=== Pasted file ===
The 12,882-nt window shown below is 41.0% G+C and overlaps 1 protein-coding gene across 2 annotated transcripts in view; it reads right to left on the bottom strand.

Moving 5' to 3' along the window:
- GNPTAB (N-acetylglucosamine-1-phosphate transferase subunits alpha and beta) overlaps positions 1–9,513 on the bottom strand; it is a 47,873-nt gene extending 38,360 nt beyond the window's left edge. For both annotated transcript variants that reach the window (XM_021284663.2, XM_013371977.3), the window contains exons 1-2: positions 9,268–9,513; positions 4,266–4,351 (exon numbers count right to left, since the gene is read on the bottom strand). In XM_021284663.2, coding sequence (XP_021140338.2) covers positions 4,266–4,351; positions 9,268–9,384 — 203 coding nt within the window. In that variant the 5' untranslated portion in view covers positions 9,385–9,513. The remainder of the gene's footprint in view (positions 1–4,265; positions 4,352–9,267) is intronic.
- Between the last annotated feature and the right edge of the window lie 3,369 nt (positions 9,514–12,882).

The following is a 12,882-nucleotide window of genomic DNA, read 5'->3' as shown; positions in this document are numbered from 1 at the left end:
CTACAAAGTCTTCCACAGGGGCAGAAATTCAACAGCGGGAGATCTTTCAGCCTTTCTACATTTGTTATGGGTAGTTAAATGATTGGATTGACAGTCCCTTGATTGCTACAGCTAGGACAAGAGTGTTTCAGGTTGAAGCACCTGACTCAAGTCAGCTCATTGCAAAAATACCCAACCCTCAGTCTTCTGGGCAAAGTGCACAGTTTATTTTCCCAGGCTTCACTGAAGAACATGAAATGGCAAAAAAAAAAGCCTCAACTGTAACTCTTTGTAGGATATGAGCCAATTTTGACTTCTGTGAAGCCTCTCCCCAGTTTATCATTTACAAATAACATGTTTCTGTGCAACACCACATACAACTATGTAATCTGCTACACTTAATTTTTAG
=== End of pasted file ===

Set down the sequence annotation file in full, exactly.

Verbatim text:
The 12,882-nt window shown below is 41.0% G+C and overlaps 1 protein-coding gene across 2 annotated transcripts in view; it reads right to left on the bottom strand.

Moving 5' to 3' along the window:
- GNPTAB (N-acetylglucosamine-1-phosphate transferase subunits alpha and beta) overlaps positions 1–9,513 on the bottom strand; it is a 47,873-nt gene extending 38,360 nt beyond the window's left edge. For both annotated transcript variants that reach the window (XM_021284663.2, XM_013371977.3), the window contains exons 1-2: positions 9,268–9,513; positions 4,266–4,351 (exon numbers count right to left, since the gene is read on the bottom strand). In XM_021284663.2, coding sequence (XP_021140338.2) covers positions 4,266–4,351; positions 9,268–9,384 — 203 coding nt within the window. In that variant the 5' untranslated portion in view covers positions 9,385–9,513. The remainder of the gene's footprint in view (positions 1–4,265; positions 4,352–9,267) is intronic.
- Between the last annotated feature and the right edge of the window lie 3,369 nt (positions 9,514–12,882).

The following is a 12,882-nucleotide window of genomic DNA, read 5'->3' as shown; positions in this document are numbered from 1 at the left end:
CTACAAAGTCTTCCACAGGGGCAGAAATTCAACAGCGGGAGATCTTTCAGCCTTTCTACATTTGTTATGGGTAGTTAAATGATTGGATTGACAGTCCCTTGATTGCTACAGCTAGGACAAGAGTGTTTCAGGTTGAAGCACCTGACTCAAGTCAGCTCATTGCAAAAATACCCAACCCTCAGTCTTCTGGGCAAAGTGCACAGTTTATTTTCCCAGGCTTCACTGAAGAACATGAAATGGCAAAAAAAAAAGCCTCAACTGTAACTCTTTGTAGGATATGAGCCAATTTTGACTTCTGTGAAGCCTCTCCCCAGTTTATCATTTACAAATAACATGTTTCTGTGCAACACCACATACAACTATGTAATCTGCTACACTTAATTTTTAG